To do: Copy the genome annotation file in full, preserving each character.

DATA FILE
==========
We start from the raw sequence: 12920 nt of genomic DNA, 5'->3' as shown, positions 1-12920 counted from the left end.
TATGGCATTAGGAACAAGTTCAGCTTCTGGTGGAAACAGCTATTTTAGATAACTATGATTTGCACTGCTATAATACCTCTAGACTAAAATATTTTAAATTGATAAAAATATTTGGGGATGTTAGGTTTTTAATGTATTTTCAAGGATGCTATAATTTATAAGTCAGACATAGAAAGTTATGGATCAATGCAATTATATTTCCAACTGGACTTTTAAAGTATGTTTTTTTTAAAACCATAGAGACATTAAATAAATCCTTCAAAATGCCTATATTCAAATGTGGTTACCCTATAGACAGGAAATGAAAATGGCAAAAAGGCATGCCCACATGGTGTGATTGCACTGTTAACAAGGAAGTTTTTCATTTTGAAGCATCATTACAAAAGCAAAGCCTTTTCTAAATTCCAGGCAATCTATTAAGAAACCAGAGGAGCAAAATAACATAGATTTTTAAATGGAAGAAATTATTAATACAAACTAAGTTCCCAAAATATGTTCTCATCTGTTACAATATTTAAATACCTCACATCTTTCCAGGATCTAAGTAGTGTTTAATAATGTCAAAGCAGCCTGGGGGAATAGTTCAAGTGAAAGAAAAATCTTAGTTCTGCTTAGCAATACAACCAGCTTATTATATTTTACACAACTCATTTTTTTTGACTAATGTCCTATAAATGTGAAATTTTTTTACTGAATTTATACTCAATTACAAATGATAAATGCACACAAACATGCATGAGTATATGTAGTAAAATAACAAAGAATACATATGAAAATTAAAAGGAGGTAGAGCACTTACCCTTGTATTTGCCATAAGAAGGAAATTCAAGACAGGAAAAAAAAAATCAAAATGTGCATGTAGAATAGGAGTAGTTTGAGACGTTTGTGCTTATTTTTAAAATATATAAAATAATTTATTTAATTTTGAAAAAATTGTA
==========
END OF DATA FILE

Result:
We start from the raw sequence: 12920 nt of genomic DNA, 5'->3' as shown, positions 1-12920 counted from the left end.
TATGGCATTAGGAACAAGTTCAGCTTCTGGTGGAAACAGCTATTTTAGATAACTATGATTTGCACTGCTATAATACCTCTAGACTAAAATATTTTAAATTGATAAAAATATTTGGGGATGTTAGGTTTTTAATGTATTTTCAAGGATGCTATAATTTATAAGTCAGACATAGAAAGTTATGGATCAATGCAATTATATTTCCAACTGGACTTTTAAAGTATGTTTTTTTTAAAACCATAGAGACATTAAATAAATCCTTCAAAATGCCTATATTCAAATGTGGTTACCCTATAGACAGGAAATGAAAATGGCAAAAAGGCATGCCCACATGGTGTGATTGCACTGTTAACAAGGAAGTTTTTCATTTTGAAGCATCATTACAAAAGCAAAGCCTTTTCTAAATTCCAGGCAATCTATTAAGAAACCAGAGGAGCAAAATAACATAGATTTTTAAATGGAAGAAATTATTAATACAAACTAAGTTCCCAAAATATGTTCTCATCTGTTACAATATTTAAATACCTCACATCTTTCCAGGATCTAAGTAGTGTTTAATAATGTCAAAGCAGCCTGGGGGAATAGTTCAAGTGAAAGAAAAATCTTAGTTCTGCTTAGCAATACAACCAGCTTATTATATTTTACACAACTCATTTTTTTTGACTAATGTCCTATAAATGTGAAATTTTTTTACTGAATTTATACTCAATTACAAATGATAAATGCACACAAACATGCATGAGTATATGTAGTAAAATAACAAAGAATACATATGAAAATTAAAAGGAGGTAGAGCACTTACCCTTGTATTTGCCATAAGAAGGAAATTCAAGACAGGAAAAAAAAAATCAAAATGTGCATGTAGAATAGGAGTAGTTTGAGACGTTTGTGCTTATTTTTAAAATATATAAAATAATTTATTTAATTTTGAAAAAATTGTA